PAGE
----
Talegaon Dabhade is a small principality that
borders the city of Pune, in the modern state of Maharashtra in
western central India.
There was a time when this land had a ruler (a
jagirdar) of its own. They were known as the Sarsenapati
Dabhades, the traditional commander-in-chiefs of the Maratha empire.
Yesajirao patil Dabhade
Yesajirao lived in the first half of the
seventeenth century and was the earliest known ancestor of the
Dabhade family. He was the son of Bajajirao Dabhade, the mukadam
of Talegaon village in the last half of the sixteenth century. Not
content leading the sedentary lifestyle in his rather peaceful
village, Yeshaba took up service as the personal attendant of
Chatrapati Shivaji maharaj, the first Maratha king.
Yeshaba soon rose to the rank of Shivaji's personal
bodyguard and became one of his most trusted aides. After Shivaji's
death, Yeshaba took to tutoring his sons, both Sambhaji and Rajaram,
while his own children, Khanderao and Shivaji (from his wife,
Valahibaisaheb), became their pages and playmates. After Yesajirao's
death, his family was represented by his elder son, Khanderao
Sarsenapati Khanderao Dabhade
Known more simply as Sarsenapati from 1717 to 1729,
he was at his height in the late seventeenth century. Shivaji's son,
Sambhaji, was killed by the Mughals while another son, Shahu, was
taken captive. Thereafter Sambhaji's younger brother Rajaram became
king in 1689. He and his successor, Shivaji, ruled the Maratha
empire until Shahu, the son of Sambhaji, returned to claim his
rightful kingdom in 1707.
The Dabhades transferred their services
exclusively to Rajaram and his wife, Tarabaisaheb. During this time,
Rajaram found himself trapped at Panhala fort while it was being
besieged by the Mughal forces led by Zulfikar Khan. Fortunately for
Rajaram, the Dabhade family was there alongside him. The two
brothers, Khanderao and Shivaji, disguised themselves (and Rajaram)
as grass cutters and carried their master to safety. Rajaram's
health was frail and may not have made it if he had not been
literally carried by the two brothers, covering, it has been said,
almost forty miles in a day.
As an additional note, Shivaji was later killed in
battle at Dahihade. The king, grateful for the service of the two
brothers, granted the already-existing jagir of Imamura,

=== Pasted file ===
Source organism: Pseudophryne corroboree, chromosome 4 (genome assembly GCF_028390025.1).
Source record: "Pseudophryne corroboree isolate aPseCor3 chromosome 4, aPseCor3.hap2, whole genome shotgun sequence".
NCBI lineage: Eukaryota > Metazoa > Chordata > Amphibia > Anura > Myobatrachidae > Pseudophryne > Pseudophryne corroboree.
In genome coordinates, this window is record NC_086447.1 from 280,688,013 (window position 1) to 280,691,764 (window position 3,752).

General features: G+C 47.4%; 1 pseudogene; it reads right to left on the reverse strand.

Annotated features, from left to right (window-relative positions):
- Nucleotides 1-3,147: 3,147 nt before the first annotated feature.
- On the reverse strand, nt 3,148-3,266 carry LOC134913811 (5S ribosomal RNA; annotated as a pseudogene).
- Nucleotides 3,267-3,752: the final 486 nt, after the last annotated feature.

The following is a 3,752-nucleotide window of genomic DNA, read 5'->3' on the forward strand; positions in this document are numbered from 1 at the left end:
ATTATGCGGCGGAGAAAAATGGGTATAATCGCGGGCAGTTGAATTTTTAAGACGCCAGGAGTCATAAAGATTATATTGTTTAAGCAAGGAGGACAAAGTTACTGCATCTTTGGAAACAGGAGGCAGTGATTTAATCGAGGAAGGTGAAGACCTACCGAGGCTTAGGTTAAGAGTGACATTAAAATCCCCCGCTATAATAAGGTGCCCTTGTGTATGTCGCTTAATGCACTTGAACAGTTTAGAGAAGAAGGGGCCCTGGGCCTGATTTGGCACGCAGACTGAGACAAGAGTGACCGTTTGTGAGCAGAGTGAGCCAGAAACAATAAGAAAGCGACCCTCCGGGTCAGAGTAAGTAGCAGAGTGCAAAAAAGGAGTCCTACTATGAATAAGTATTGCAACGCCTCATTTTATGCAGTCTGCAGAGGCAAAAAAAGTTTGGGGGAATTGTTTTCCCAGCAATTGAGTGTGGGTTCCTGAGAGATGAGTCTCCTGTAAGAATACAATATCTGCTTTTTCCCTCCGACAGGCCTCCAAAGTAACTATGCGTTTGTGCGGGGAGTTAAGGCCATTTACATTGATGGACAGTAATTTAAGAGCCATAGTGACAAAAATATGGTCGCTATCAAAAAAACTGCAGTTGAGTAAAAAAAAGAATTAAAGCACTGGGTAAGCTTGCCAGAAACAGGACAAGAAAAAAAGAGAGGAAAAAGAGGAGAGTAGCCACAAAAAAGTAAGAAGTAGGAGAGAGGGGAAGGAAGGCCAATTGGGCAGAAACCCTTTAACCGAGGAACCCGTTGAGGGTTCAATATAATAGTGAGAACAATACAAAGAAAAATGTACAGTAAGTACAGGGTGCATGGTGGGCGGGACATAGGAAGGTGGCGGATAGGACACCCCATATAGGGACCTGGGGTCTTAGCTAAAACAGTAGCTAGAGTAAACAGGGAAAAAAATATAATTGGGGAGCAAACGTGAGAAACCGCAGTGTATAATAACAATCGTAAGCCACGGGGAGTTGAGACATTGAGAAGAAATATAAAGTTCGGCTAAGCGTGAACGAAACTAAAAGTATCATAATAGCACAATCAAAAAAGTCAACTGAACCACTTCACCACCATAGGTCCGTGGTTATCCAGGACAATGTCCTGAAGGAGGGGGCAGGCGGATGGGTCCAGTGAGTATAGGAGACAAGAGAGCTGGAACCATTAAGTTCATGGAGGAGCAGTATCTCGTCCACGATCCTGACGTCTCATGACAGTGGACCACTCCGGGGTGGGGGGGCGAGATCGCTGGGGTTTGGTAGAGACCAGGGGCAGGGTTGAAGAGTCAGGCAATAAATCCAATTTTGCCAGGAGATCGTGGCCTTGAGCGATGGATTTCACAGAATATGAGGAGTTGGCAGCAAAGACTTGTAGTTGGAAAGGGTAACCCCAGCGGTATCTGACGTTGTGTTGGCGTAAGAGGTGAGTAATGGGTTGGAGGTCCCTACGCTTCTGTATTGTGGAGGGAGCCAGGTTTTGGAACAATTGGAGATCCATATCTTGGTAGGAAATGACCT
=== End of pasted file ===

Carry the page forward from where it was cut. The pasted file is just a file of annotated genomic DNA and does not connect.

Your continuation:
Erase, and Dhaka villages to the Dabhades, plus additional pataki/kukri
rights for the talks of Janna, Harishchanda, Poona, Akola and
Maval. Khanderao was also awarded the title 'Sena Khas Khel',
or chief of the royal guard.
Induri fort is located in Talegaon-Dabadhe village, and was
built by Sarsenapati Khanderao Yesajirao Dabhade between
Khanderao Dabhade, one of the greatest representatives of the family
In 1700, when Rajaram died, his widow, Rani
Tarabai, took over the reins of the Maratha kingdom and the Dabhades
served under her leadership. Later, after the death of Mughal
Emperor Aurangzeb, the Mughals released Sambhaji's son, Shahu, from
prison, supposedly as a goodwill gesture towards the Marathas. But
Rani Tarabai, who had ruled the kingdom for seven years, saw in
Shahu a threat to her supremacy. She ordered Khanderao to meet Shahu
in person (as Khanderao had been well acquainted with Shahu as a
child), and expose him as an impostor. To her chagrin, Khanderao was
quickly able to determine that Shahu was indeed the son of Sambhaji
and therefore the true king. Khanderao joined Shahu's cause against
Rani Tarabai. Shahu soon declared Khanderao his sarsenapati
(commander-in-chief of the army), and granted him a sardeshmukhi
of 104 villages of the parganas of Panner.
Khanderao later undertook the Gujarat campaign and,
in conjunction with the nizam, also scored a decisive victory over
the Syed at Balapur (in 1720). Gujarat was soon one of the major
areas of activity for the Marathas, all thanks to Khanderao Dabhade
and his men, important figures such as Pilaji Gaekwad, Kanthaji
Bande, and others. But by the time the campaign was almost over,
Khanderao was an exhausted old man. He requested that the king
transfer his title of sena khaskhel to his eldest son,